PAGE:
RALEIGH (WTVD) -- Controversy is growing over a new plan to assess student reading skills in North Carolina Schools.
Starting this school year teachers will switch to a new program called Istation. The new program uses computers to assess student reading levels and eliminates the need for teachers to listen to students read aloud.
Supporters say Istation will give teachers more time for classroom instruction.
Critics, like 3rd grade teacher Paula Dinga, say one-on-one assessments are vital.
"I have seen too many students lose their motivation and confidence, even their attention span during online assessments and the results were disastrous," Dinga said. Dinga was among a group of educators and parents who gathered at the state legislation to speak against Istation on Friday. They say the program implementation should be delayed by at least one year.
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Critics are also questioning the decision to make the switch.
Records show an evaluation committee scored another system higher than Istation. Suzanne Miller with the group NC Families for School Testing Reform says the organization is asking state lawmakers, the attorney general, and the state auditor to investigate State Superintendent Mark Johnson and the Department of Public Instruction.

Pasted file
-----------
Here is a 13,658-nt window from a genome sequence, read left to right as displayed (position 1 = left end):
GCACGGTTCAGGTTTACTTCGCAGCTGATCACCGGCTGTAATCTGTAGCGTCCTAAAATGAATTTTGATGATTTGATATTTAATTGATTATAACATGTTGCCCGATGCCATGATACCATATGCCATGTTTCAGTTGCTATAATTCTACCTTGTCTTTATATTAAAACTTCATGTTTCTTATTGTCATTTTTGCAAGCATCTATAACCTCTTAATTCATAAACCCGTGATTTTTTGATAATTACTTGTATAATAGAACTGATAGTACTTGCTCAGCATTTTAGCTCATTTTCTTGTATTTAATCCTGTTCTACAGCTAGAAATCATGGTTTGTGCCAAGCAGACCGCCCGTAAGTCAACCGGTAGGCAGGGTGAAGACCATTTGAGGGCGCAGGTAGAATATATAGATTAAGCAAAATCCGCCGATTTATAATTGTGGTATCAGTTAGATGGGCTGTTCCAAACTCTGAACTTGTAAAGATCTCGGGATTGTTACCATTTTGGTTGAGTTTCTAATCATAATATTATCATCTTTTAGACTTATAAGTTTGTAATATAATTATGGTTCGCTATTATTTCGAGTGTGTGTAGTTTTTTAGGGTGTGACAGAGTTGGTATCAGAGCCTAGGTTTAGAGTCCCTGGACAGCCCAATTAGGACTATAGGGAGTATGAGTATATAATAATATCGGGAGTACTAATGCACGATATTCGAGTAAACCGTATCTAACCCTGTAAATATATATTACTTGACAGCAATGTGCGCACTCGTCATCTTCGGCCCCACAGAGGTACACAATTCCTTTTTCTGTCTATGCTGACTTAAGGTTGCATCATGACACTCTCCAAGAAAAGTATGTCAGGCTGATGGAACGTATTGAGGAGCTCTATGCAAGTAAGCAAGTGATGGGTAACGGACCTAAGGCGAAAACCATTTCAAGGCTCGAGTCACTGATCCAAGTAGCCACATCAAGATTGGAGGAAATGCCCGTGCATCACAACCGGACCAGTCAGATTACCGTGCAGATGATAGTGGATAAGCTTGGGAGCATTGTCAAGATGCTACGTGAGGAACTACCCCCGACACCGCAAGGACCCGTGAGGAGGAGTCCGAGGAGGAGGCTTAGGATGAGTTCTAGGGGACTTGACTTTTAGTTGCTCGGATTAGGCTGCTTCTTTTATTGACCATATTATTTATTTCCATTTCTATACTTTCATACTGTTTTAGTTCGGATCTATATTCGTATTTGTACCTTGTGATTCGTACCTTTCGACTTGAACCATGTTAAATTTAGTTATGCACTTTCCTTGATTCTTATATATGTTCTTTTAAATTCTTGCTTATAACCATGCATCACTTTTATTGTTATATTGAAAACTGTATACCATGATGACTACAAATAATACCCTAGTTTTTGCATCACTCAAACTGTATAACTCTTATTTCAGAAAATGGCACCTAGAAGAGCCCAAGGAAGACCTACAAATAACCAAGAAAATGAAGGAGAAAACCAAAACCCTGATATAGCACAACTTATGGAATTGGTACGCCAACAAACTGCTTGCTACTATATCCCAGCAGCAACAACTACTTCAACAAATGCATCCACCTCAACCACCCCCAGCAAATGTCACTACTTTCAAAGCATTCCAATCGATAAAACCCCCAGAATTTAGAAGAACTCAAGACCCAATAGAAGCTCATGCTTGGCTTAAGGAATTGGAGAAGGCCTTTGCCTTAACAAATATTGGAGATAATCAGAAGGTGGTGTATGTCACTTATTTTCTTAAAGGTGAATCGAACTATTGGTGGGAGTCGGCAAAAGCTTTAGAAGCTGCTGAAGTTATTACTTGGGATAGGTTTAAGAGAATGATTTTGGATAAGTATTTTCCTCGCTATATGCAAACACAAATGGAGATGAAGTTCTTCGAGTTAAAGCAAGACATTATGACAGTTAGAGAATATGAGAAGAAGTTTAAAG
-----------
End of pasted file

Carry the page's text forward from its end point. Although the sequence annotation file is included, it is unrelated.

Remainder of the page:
"We are concerned that the recommendations of two separate evaluation committees were ignored. Taxpayers have a right to know about the contract award process that led to this decision," Miller said.
We reached out to Superintendent Johnson and the DPI for a comment. A spokesperson responded with a statement saying, "DPI and the Superintendent have followed and continue to follow all applicable laws, policies, and rules related to this procurement process. Yesterday, as part of that process, DPI met with the losing vendor as per their request. The next step in this process will be the Superintendent's response, which will be issued between now and July 28."
A spokesperson from Attorney General Josh Stein's office said they are reviewing the request to look into this matter. State Auditor Beth Wood's office said it does not confirm or deny audit topics prior to the release of any report.